Nuclear physicist's voyage toward a mythical island
Theories were introduced as far back as the 1960s about the possible existence of superheavy elements. Their most long-lived nuclei could give rise to a so-called "island of stability" far beyond the element uranium. However, a new study, led by nuclear physicists at Lund University, shows that a 50-year-old nuclear physics manifesto must now be revised.
The heaviest element found in nature is uranium, with a nucleus containing 92 protons and 146 neutrons. The nuclei of heavier elements become more and more unstable due to the increased number of positively charged protons. They therefore decay faster and faster, usually within a fraction of a second.
A "magical" combination of protons and neutrons may however lead to elements with rapidly increasing lifetimes. Just such a "magical" number of protons has long been predicted for the element flerovium, which has the atomic number 114 in the periodic table. In the late 1960s a theory was introduced by Lund physicist Sven-Gösta Nilsson, among others, that such an island of stability should exist around the then still undiscovered element 114.
"This is something of a Holy Grail in nuclear physics. Many dream of discovering something as exotic as a long-lived, or even stable, superheavy element," says Anton Såmark-Roth, doctoral student of nuclear physics at Lund University.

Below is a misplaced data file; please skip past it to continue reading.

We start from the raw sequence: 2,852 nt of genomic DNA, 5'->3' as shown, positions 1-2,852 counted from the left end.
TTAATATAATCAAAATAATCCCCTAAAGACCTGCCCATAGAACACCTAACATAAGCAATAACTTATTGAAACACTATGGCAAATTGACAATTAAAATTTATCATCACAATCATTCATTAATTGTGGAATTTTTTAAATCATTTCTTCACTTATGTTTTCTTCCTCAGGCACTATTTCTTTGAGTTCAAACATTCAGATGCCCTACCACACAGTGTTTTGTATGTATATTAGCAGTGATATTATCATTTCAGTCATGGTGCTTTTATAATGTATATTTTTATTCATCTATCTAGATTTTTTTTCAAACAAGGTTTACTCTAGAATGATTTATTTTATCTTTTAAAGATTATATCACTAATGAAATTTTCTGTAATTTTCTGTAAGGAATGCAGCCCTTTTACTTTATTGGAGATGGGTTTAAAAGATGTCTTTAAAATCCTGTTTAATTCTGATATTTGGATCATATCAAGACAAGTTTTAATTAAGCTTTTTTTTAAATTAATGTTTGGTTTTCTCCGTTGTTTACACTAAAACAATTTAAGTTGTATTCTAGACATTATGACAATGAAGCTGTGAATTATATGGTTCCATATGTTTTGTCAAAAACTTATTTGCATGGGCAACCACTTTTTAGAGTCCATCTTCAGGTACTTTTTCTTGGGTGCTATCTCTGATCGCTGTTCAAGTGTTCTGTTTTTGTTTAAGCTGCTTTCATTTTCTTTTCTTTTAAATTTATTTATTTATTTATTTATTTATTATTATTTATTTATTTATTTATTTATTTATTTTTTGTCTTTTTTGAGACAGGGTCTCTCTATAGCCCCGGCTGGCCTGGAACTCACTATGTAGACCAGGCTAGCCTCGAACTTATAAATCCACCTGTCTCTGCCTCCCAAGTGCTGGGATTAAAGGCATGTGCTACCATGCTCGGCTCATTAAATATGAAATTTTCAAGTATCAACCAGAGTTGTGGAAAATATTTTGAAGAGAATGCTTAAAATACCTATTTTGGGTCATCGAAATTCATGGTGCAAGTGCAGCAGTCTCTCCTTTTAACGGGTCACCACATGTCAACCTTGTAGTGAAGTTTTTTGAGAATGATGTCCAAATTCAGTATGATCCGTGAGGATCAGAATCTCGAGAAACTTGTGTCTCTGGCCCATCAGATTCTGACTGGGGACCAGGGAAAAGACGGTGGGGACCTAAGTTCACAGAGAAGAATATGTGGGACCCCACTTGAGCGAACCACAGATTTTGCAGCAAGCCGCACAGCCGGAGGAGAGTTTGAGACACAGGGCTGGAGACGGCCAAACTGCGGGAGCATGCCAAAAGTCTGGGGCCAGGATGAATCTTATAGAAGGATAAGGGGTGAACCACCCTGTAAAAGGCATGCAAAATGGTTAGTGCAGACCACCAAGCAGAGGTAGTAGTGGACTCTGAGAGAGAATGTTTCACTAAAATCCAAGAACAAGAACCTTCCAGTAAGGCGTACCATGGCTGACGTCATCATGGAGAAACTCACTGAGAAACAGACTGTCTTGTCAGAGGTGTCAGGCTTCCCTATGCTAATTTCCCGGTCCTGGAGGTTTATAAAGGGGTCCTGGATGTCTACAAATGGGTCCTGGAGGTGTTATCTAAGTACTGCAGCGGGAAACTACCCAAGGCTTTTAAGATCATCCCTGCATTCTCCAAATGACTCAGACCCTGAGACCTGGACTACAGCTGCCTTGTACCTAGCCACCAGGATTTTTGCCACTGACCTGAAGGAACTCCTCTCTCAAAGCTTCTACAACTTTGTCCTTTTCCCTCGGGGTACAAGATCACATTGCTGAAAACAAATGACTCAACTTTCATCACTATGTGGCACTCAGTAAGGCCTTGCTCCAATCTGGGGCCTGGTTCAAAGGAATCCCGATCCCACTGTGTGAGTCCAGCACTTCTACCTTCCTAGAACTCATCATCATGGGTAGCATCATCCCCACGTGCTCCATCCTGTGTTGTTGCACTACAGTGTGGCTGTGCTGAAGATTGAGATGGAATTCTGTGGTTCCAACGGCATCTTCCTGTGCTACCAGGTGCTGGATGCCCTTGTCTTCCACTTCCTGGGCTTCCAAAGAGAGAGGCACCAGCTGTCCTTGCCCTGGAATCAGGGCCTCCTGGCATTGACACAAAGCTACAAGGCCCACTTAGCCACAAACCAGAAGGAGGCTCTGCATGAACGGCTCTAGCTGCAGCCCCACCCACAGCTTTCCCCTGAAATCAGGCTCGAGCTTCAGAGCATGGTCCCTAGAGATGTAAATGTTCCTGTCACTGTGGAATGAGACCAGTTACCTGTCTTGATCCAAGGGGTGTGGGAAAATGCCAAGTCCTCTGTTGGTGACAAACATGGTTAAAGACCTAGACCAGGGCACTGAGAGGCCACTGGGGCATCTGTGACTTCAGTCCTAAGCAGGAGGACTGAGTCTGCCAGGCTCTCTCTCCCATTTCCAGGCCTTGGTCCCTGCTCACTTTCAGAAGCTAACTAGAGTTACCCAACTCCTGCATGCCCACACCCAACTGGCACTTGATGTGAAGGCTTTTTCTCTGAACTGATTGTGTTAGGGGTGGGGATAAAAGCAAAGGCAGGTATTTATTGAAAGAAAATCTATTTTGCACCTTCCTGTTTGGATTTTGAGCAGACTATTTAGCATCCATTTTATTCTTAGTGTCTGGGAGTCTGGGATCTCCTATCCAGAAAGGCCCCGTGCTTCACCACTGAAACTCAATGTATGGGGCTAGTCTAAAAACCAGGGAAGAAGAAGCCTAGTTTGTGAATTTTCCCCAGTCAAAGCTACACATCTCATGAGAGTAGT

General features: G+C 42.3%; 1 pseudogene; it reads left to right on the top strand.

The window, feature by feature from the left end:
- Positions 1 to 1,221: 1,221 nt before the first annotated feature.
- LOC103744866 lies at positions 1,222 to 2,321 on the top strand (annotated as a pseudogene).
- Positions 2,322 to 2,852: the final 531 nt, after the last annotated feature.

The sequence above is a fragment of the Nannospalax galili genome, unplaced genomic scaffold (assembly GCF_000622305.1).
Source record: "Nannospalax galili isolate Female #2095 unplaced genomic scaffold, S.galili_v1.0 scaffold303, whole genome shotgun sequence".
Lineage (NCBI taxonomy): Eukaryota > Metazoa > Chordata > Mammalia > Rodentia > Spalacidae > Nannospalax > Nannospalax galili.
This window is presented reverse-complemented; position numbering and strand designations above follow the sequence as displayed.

Inspired by Nilsson's theories, the researchers have studied the element flerovium in detail and made ground-breaking discoveries. The experiment was conducted by an international research team led by Dirk Rudolph, a professor at Lund University.
Within the framework of the research program FAIR Phase-0 at the particle accelerator facility GSI Helmholtzzentrum für Schwerionenforschung in Darmstadt, Germany, up to 61,018 (6,000,000,000,000,000,000) calcium-48 atomic nuclei were accelerated to 10% of the speed of light. They bombarded a thin film of rare plutonium-244 and, through atomic nuclear fusion, flerovium could be created, one atom at a time. In the 18-day-long experiment, the research team then registered radioactive decay of some tens of flerovium nuclei in a detection device specially developed in Lund.
Through the exact analysis of decay fragments and the periods within which they were released, the team could identify new decay branches of flerovium. It was shown that these could not be reconciled with the element's previously predicted "magical" properties.
"We were very pleased that all the technology surrounding our experimental set-up worked as it should when the experiment started. Above all, being able to follow the decay of several flerovium nuclei from the control room in real time was very exciting," says Daniel Cox, postdoc in nuclear physics at Lund University.
The new results, published in the research journal Physical Review Letters, will be of considerable use to science. Instead of looking for the island of stability around the element 114, the research world can focus on other as yet undiscovered elements.
"It was a demanding but, of course, very successful experiment. Now we know, we can move on from element 114 and instead look around element 120, which has not been discovered yet. Now the voyage to the island of stability will take a new course," concludes Anton Såmark-Roth.